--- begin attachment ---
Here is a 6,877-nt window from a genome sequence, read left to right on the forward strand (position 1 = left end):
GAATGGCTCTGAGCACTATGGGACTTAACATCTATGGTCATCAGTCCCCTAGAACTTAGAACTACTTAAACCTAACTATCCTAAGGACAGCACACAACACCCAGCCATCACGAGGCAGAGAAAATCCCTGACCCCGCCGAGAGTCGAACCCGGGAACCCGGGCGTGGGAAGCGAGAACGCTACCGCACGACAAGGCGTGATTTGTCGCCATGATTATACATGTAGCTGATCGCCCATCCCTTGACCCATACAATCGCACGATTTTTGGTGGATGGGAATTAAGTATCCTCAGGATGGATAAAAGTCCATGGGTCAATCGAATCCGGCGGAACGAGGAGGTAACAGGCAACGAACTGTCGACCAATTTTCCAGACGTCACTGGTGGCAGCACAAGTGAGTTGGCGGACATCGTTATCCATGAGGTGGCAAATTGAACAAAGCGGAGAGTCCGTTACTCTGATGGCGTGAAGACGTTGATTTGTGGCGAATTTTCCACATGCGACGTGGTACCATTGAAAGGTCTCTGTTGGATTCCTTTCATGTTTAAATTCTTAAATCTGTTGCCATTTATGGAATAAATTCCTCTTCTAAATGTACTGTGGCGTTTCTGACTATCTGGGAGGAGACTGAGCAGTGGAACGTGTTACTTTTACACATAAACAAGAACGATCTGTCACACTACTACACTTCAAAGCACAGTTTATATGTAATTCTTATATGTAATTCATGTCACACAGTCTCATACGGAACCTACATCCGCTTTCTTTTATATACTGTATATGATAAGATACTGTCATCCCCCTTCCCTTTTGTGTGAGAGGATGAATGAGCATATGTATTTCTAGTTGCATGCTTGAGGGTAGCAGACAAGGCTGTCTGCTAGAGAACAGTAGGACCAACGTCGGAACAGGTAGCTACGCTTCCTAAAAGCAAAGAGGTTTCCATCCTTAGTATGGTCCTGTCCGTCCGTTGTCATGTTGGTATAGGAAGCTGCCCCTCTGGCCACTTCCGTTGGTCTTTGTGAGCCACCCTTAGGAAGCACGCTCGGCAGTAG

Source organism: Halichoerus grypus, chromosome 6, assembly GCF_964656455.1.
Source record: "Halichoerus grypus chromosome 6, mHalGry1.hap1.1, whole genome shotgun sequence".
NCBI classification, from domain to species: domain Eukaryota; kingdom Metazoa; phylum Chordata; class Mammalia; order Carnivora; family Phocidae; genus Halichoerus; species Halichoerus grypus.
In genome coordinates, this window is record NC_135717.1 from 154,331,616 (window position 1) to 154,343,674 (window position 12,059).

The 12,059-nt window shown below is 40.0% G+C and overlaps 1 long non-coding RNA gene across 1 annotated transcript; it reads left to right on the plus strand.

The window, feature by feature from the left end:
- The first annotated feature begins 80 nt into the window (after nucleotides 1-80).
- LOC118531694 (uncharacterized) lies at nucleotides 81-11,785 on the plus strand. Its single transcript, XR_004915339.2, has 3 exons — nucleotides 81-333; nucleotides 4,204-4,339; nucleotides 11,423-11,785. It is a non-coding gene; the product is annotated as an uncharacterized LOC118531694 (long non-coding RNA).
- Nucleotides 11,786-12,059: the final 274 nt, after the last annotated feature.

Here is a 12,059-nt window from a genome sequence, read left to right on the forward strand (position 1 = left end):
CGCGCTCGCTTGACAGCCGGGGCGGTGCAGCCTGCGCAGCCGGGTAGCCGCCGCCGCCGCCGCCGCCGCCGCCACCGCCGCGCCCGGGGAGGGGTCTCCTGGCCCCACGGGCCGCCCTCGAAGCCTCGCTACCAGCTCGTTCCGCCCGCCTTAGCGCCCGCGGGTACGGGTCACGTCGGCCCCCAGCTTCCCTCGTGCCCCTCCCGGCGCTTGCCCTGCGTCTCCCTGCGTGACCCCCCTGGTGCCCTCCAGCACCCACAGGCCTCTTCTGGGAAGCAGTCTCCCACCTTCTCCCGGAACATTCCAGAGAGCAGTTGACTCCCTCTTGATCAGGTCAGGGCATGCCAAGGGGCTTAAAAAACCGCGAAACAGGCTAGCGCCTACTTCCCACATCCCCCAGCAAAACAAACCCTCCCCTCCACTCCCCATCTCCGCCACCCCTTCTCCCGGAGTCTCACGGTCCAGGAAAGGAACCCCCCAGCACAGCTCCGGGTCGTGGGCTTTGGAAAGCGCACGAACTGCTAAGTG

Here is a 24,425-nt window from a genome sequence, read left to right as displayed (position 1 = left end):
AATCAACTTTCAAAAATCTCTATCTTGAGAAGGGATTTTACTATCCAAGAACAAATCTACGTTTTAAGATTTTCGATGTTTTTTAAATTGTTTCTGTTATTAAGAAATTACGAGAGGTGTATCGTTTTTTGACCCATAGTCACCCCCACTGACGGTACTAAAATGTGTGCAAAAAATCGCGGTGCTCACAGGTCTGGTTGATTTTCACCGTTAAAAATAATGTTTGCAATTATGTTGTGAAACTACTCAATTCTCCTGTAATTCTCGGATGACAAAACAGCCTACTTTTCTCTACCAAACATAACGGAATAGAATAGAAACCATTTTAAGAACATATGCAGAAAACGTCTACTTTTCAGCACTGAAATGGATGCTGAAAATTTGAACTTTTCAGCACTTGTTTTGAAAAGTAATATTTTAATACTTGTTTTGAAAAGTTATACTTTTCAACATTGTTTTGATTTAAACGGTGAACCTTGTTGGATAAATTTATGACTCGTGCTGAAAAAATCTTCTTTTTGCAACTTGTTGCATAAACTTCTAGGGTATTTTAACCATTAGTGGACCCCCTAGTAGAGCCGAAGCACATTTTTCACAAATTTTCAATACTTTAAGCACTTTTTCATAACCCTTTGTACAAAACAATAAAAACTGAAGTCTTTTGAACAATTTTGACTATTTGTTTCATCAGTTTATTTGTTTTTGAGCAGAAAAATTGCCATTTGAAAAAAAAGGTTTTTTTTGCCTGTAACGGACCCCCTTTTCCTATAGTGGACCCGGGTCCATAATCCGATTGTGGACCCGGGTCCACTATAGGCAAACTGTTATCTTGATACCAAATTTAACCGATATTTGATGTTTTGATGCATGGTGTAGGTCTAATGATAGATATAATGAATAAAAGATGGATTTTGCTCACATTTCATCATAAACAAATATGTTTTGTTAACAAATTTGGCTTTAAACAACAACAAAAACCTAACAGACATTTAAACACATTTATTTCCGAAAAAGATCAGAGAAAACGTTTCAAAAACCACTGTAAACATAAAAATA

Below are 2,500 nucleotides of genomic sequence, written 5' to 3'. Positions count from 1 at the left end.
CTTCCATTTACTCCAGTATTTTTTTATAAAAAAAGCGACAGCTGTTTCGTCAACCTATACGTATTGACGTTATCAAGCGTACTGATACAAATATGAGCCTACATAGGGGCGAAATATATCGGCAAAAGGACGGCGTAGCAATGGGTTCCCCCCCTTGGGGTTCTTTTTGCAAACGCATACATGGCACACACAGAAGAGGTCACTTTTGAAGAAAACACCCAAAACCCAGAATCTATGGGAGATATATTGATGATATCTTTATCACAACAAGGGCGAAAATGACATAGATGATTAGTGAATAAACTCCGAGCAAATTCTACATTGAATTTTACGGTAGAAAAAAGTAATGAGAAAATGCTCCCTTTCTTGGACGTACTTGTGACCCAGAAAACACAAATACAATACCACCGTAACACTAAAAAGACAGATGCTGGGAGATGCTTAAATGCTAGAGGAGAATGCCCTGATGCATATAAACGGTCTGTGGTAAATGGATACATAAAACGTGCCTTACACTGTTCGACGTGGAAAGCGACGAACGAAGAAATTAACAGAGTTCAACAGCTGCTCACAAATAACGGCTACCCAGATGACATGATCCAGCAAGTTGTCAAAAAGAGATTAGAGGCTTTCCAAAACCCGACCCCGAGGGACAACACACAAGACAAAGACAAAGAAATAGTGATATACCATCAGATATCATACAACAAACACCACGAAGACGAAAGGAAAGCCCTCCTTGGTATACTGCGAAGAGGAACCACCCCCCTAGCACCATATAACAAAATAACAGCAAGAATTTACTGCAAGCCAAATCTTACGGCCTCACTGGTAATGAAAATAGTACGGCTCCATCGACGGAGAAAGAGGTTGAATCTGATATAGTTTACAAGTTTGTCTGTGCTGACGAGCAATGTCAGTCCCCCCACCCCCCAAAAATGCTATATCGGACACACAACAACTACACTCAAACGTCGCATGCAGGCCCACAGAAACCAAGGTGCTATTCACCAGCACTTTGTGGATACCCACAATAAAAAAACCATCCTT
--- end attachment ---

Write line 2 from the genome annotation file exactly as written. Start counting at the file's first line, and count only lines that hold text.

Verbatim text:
GAATGGCTCTGAGCACTATGGGACTTAACATCTATGGTCATCAGTCCCCTAGAACTTAGAACTACTTAAACCTAACTATCCTAAGGACAGCACACAACACCCAGCCATCACGAGGCAGAGAAAATCCCTGACCCCGCCGAGAGTCGAACCCGGGAACCCGGGCGTGGGAAGCGAGAACGCTACCGCACGACAAGGCGTGATTTGTCGCCATGATTATACATGTAGCTGATCGCCCATCCCTTGACCCATACAATCGCACGATTTTTGGTGGATGGGAATTAAGTATCCTCAGGATGGATAAAAGTCCATGGGTCAATCGAATCCGGCGGAACGAGGAGGTAACAGGCAACGAACTGTCGACCAATTTTCCAGACGTCACTGGTGGCAGCACAAGTGAGTTGGCGGACATCGTTATCCATGAGGTGGCAAATTGAACAAAGCGGAGAGTCCGTTACTCTGATGGCGTGAAGACGTTGATTTGTGGCGAATTTTCCACATGCGACGTGGTACCATTGAAAGGTCTCTGTTGGATTCCTTTCATGTTTAAATTCTTAAATCTGTTGCCATTTATGGAATAAATTCCTCTTCTAAATGTACTGTGGCGTTTCTGACTATCTGGGAGGAGACTGAGCAGTGGAACGTGTTACTTTTACACATAAACAAGAACGATCTGTCACACTACTACACTTCAAAGCACAGTTTATATGTAATTCTTATATGTAATTCATGTCACACAGTCTCATACGGAACCTACATCCGCTTTCTTTTATATACTGTATATGATAAGATACTGTCATCCCCCTTCCCTTTTGTGTGAGAGGATGAATGAGCATATGTATTTCTAGTTGCATGCTTGAGGGTAGCAGACAAGGCTGTCTGCTAGAGAACAGTAGGACCAACGTCGGAACAGGTAGCTACGCTTCCTAAAAGCAAAGAGGTTTCCATCCTTAGTATGGTCCTGTCCGTCCGTTGTCATGTTGGTATAGGAAGCTGCCCCTCTGGCCACTTCCGTTGGTCTTTGTGAGCCACCCTTAGGAAGCACGCTCGGCAGTAG